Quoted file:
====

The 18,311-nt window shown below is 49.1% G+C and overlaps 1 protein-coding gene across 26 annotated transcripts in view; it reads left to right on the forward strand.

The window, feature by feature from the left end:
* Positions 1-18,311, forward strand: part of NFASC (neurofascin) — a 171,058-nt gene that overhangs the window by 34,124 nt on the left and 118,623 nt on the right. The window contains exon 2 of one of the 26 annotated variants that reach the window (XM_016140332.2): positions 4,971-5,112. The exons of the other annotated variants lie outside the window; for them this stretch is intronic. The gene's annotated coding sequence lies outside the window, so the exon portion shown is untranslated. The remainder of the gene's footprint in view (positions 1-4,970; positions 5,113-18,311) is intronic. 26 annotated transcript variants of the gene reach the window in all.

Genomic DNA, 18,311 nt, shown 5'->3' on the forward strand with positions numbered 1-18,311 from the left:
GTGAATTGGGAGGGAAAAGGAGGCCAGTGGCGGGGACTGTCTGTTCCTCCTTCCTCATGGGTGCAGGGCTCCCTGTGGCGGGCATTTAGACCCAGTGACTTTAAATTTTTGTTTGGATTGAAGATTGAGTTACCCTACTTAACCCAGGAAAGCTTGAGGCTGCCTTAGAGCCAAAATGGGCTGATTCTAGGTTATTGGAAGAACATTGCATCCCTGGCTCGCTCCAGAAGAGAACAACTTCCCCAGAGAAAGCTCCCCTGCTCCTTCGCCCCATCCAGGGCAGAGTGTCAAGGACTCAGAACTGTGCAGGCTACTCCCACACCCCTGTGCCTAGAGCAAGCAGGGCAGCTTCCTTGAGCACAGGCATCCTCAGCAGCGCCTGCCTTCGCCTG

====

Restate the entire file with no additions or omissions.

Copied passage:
The 18,311-nt window shown below is 49.1% G+C and overlaps 1 protein-coding gene across 26 annotated transcripts in view; it reads left to right on the forward strand.

The window, feature by feature from the left end:
* Positions 1-18,311, forward strand: part of NFASC (neurofascin) — a 171,058-nt gene that overhangs the window by 34,124 nt on the left and 118,623 nt on the right. The window contains exon 2 of one of the 26 annotated variants that reach the window (XM_016140332.2): positions 4,971-5,112. The exons of the other annotated variants lie outside the window; for them this stretch is intronic. The gene's annotated coding sequence lies outside the window, so the exon portion shown is untranslated. The remainder of the gene's footprint in view (positions 1-4,970; positions 5,113-18,311) is intronic. 26 annotated transcript variants of the gene reach the window in all.

Genomic DNA, 18,311 nt, shown 5'->3' on the forward strand with positions numbered 1-18,311 from the left:
GTGAATTGGGAGGGAAAAGGAGGCCAGTGGCGGGGACTGTCTGTTCCTCCTTCCTCATGGGTGCAGGGCTCCCTGTGGCGGGCATTTAGACCCAGTGACTTTAAATTTTTGTTTGGATTGAAGATTGAGTTACCCTACTTAACCCAGGAAAGCTTGAGGCTGCCTTAGAGCCAAAATGGGCTGATTCTAGGTTATTGGAAGAACATTGCATCCCTGGCTCGCTCCAGAAGAGAACAACTTCCCCAGAGAAAGCTCCCCTGCTCCTTCGCCCCATCCAGGGCAGAGTGTCAAGGACTCAGAACTGTGCAGGCTACTCCCACACCCCTGTGCCTAGAGCAAGCAGGGCAGCTTCCTTGAGCACAGGCATCCTCAGCAGCGCCTGCCTTCGCCTG